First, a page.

NFL Chooses Yahoo for First-Ever Live-Streamed Football Game

6-4-15 NFL Bills-Jaguars
The Jacksonville Jaguars in a game against the Buffalo Bills on September 14, 2008. In October 2015, a game between the two teams will make history as the first to be shown online, not on TV. It will be available on Yahoo. Mark Wallheiser/Reuters

The National Football League (NFL) announced Wednesday that it has found a home for the first-ever live-streamed game: Yahoo.

On October 25, when the Buffalo Bills play the Jacksonville Jaguars, the media giant will allow viewers around the world to watch it live and for free on the Internet. So, except for those who live in the playing teams' home markets, television screens will likely be dark while computers, tablets and other devices will get all the attention.

"We're thrilled that the NFL has chosen Yahoo for this historic opportunity," Marissa Mayer, president and CEO of Yahoo, said in a Wednesday press release. "It marks a significant change in the way users can access this amazing content. The NFL and Yahoo have both long engaged football fans around the world. Our partnership provides the ultimate football experience—with digital availability, designed for the modern fan."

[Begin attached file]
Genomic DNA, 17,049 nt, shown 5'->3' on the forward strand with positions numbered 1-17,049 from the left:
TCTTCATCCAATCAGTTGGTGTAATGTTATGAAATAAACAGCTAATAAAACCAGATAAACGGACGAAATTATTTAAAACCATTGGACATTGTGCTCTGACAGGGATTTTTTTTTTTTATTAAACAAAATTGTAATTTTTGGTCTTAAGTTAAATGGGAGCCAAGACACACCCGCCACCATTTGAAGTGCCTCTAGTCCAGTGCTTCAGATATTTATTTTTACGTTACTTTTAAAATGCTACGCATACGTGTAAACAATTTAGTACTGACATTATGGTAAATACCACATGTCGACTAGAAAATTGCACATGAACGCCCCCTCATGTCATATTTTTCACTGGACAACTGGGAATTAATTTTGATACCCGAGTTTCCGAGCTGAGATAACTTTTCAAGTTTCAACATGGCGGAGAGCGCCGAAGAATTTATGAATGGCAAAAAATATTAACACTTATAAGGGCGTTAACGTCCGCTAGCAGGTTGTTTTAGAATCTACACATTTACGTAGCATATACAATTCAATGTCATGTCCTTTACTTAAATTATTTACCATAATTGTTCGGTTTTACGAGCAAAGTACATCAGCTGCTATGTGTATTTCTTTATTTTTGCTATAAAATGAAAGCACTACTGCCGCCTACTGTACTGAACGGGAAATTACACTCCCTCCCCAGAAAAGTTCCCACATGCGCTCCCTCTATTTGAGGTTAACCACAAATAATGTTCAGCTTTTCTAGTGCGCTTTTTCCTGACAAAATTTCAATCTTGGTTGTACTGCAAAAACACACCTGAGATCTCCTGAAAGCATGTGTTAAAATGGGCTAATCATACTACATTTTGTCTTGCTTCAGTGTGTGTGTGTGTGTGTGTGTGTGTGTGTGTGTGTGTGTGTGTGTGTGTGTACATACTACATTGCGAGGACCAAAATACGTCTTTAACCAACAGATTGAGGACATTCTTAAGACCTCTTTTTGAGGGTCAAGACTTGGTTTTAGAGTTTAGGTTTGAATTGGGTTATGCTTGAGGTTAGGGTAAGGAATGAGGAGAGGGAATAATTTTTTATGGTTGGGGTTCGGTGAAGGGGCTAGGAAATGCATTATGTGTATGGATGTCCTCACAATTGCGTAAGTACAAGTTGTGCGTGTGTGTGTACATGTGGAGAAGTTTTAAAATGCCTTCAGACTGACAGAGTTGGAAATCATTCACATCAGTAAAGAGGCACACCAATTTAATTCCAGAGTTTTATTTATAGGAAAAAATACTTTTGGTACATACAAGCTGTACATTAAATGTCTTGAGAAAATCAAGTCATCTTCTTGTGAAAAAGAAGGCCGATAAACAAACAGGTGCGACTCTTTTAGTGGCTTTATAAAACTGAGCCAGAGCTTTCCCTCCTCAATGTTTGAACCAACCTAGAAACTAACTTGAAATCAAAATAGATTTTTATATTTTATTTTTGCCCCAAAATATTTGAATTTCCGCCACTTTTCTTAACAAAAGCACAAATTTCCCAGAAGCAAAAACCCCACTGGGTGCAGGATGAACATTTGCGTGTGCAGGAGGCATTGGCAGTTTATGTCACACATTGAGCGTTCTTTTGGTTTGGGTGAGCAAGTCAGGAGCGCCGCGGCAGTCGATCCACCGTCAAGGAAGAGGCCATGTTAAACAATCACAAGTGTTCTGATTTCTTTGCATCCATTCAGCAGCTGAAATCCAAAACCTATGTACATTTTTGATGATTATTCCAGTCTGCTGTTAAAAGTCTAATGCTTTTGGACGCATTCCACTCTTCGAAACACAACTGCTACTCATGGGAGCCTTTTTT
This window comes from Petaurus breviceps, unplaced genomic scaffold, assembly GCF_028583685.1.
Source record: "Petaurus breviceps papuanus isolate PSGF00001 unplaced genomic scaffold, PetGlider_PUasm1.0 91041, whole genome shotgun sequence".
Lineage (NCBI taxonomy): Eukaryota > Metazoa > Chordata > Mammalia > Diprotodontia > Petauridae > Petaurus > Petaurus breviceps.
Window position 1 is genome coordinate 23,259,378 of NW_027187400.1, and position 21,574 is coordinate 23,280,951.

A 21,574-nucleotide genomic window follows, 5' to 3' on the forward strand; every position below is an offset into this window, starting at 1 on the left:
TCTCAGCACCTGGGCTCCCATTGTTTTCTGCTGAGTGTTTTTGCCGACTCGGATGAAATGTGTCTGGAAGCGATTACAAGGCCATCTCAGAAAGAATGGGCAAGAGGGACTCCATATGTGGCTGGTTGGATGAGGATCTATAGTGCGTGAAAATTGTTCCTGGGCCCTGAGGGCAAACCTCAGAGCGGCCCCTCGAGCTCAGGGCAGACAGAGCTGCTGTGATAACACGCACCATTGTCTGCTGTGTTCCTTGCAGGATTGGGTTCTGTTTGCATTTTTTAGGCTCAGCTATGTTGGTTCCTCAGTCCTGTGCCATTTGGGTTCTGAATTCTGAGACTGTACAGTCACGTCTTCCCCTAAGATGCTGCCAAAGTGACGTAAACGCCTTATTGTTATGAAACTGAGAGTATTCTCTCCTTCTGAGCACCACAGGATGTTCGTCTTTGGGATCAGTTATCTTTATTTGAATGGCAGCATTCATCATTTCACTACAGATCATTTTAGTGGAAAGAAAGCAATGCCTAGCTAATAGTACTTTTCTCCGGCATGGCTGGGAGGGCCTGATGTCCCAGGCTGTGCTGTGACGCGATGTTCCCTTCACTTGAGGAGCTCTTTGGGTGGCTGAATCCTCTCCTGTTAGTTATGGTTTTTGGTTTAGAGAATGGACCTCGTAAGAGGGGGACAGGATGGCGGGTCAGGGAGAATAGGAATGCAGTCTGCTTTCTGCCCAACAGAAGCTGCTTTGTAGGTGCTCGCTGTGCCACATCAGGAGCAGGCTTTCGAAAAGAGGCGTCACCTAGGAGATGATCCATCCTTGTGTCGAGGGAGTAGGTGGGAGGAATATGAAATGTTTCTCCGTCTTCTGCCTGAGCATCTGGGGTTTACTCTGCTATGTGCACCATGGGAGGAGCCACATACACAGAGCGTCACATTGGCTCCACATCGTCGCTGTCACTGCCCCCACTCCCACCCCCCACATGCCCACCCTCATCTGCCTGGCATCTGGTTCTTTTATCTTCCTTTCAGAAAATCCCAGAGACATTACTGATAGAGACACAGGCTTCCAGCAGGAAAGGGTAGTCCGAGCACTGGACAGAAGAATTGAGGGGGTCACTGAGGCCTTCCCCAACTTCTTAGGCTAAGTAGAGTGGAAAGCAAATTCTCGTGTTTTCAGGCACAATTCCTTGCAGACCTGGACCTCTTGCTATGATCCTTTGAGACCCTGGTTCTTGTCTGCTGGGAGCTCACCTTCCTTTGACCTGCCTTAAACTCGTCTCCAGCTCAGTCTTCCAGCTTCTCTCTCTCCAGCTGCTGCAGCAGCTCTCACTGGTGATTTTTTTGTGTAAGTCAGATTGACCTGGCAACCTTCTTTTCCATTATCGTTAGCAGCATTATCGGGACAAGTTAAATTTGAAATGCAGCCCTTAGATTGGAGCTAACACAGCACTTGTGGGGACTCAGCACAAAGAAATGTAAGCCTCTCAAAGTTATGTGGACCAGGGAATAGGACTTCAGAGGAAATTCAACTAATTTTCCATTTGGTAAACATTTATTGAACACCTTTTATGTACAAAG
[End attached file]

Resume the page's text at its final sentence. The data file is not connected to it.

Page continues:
The game is part of the NFL's International Series and will be played at London's Wembley Stadium on a Sunday afternoon, local time, but shown 9:30 a.m. on the U.S. East Coast, 6:30 a.m. in the West.

The NFL first announced its intentions for the one-game live-stream "experiment," as spokesman Brian McCarthy referred to it, in March, and did not indicate at the time whether the first stream would be the first of many. Regardless of how successful the Bills-Jaguars game stream is, TV networks have already secured the rights to most NFL games through 2022. Some Thursday night games, however, might become available after CBS broadcasts the set this fall.

According to CNN Money, which quotes an unnamed source involved in the negotiations, other companies, including Google, also placed bids for the opportunity to live-stream a game. Yahoo, the source added, is paying "an eight-figure sum—at least $10 million"—for the honor of being first. However, Re/code reports that "industry executives familiar with the NFL's negotiations think Yahoo paid at least $20 million for the rights to stream the game; in return it has exclusive ad rights for the game."

In any case, it seems "the NFL is not losing money by showing this on the Internet instead of TV," CNN Money's source said.